Gareth Evans rubbishes the Foreign Influence Transparency Scheme: Loyal and Patriotic Australians should follow his lead.Jul 30, 2021
Gareth Evans’ robust public rejection of a suggestion from Attorney-General’s Department that he should consider whether he has “registration obligations under the Foreign Influence Transparency Scheme” (i.e., should register himself as an agent of foreign influence) is highly commended.
Here is my personal take on the recently published exchange of letters between former Foreign Minister Gareth Evans and an Assistant Secretary in the Integrity and Security Division of the Attorney-General’s Department.
With his usual deadly wit and aplomb, Evans skewers the mid-level public servant who dared write to him in such impudent terms. I note that more senior officers of A-G’s prudently did not sign off on this letter, which was no doubt directed by them, to a distinguished former Australian Foreign Minister. They left it to an Assistant Secretary to bear the brunt of Evans’ wrath.
Gareth’s letter has rightly been warmly supported by many of his friends and former colleagues in DFAT, as I do here.
The exchange reminds us what thoroughly bad laws these Foreign Influence and Interference laws are. These laws were introduced by then-PM Turnbull and then-AG Brandis in 2018, in the first flush of anti-China paranoia in Australia.
I wrote submissions and I testified as a former Australian ambassador against the draft laws in the Parliamentary Joint Committee on Intelligence and Security (PJCIS) on 16 March 2018 in Melbourne (see Hansard). I argued that these laws were clearly aimed at deterring professional contacts with people or institutions in presumed ‘hostile’ foreign powers, China and Russia. I said one could not imagine them being applied against individuals having similar contacts with foreign ministries, think tanks or institutes in such ‘friendly’ nations as the US or UK or Israel. So the laws would inevitably be applied in arbitrary and discretionary ways, which makes them by definition bad laws.
A subsequent weak response to my criticism, sent to the PJCIS by A-G’s officials, was to the effect that ideally the laws would be applied impartially but that resource constraints’and considerations of relative national security risk would necessitate a focus on certain countries more than others. How convenient.
It is thus interesting that the Assistant Secretary singles out for interrogation of Gareth Evans an Asian foreign policy institute, the Jeju Forum for Peace and Prosperity in South Korea. I do not know the politics of the Jeju Forum. I do not know whether it would be viewed with favour by the Australian Strategic Policy Institute. I suspect not.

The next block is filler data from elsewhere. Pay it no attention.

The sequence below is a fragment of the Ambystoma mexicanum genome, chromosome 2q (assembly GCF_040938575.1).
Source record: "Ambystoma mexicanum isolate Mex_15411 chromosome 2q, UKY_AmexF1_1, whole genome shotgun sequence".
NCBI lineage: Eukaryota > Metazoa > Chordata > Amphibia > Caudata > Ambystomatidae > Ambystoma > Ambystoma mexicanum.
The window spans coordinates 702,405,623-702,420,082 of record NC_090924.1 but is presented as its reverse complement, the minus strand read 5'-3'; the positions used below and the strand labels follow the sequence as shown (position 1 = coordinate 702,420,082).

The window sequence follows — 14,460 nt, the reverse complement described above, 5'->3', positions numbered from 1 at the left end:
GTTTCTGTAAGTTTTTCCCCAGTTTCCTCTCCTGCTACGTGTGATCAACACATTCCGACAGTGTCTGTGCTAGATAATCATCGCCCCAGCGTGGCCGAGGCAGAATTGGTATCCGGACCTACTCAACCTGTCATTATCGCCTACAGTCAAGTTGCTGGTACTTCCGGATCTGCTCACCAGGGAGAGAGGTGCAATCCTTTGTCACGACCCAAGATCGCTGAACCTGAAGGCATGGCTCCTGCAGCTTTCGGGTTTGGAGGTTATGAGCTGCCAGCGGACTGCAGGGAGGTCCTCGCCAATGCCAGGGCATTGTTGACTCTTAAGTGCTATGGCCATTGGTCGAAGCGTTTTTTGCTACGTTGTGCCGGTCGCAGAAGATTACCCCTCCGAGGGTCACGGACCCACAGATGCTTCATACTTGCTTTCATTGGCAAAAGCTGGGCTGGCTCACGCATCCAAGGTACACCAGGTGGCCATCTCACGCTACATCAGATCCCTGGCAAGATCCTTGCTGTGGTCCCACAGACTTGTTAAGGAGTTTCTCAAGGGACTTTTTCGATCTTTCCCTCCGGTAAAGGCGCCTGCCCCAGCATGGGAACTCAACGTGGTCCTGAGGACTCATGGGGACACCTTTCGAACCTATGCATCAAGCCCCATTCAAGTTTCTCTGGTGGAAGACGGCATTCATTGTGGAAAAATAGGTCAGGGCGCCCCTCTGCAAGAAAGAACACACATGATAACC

I doubt whether the Assistant Secretary would have asked Gareth to consider registering as an agent of foreign influence in connection with, for example, his frequent contacts with Chatham House RIIA in London, or with the Asia Society in New York. But it seems that think tanks in Asian countries are fair game for such suspicious interrogation.
This bad set of laws should be challenged by patriotic Australians whose expertise, contacts and present life circumstances enable us to challenge them. People of sound foreign affairs professional background and standing, like Gareth Evans and John McCarthy, should not be asked to account for whatever international and public contacts they might choose to have.
In my case, I don’t regret expressing my views from time to time on current international issues, on China Radio International discussion programs; or in my published occasional commentaries to the TASS international newsagency in Moscow; or in my occasional contacts as a retired former Australian senior diplomat with the Russian Embassy in Australia; or with eminent foreign policy institutes in Moscow such as the Russian International Affairs Council whose Director, Professor Andrey Kortunov, was an honoured and welcomed guest of the ANU in Gareth Evans’s time as Chancellor, a few years ago.
Were I to get a similar letter from Attorney-Generals’ Department, though in my case I would expect it to come from an even more junior-ranked civil servant, I would reply along the path now helpfully and publicly trailblazed by Gareth.
The almost-defunct word ‘détente’ had its heyday in US-Soviet relations in the late Cold War period 1965-1989. In my opinion, the world now desperately needs to start work on a new détente diplomacy between the West, and Russia and China. Decent and patriotic Americans are working towards this now distant goal.
Second Track diplomacy involving private citizens of good expertise and reputation was an essential exploratory building block of US-Soviet détente that began in the 1960s. Westerners who worked to foster détente with the Soviet Union in those tense Cold War years were not regarded as Kremlin puppets or agents of influence. In the current Australian climate, they would be. The Foreign Influence laws act as a deterrent to potentially productive second track diplomacy contacts between Australians and appropriate counterpart bodies in Russia or China.
These days, it seems, Australians are to be discouraged from practising unofficial second-track diplomacy with anyone but our allies or presumed-friendly ASEAN countries, India, Japan or Korea. It would require a degree of foolhardiness or indifference to professional consequences to seek to foster détente with countries like Russia, China, Iran or Syria, through second track diplomatic channels. This leaves Australia without a voice, a helpless observer of trends in our Asia-Pacific region.
Any law that requires loyal and patriotic Australians to register themselves as agents of foreign influence in order to have contacts with respectable foreign entities needs to be conscientiously defied.
I sincerely thank Gareth Evans for making this path a little easier.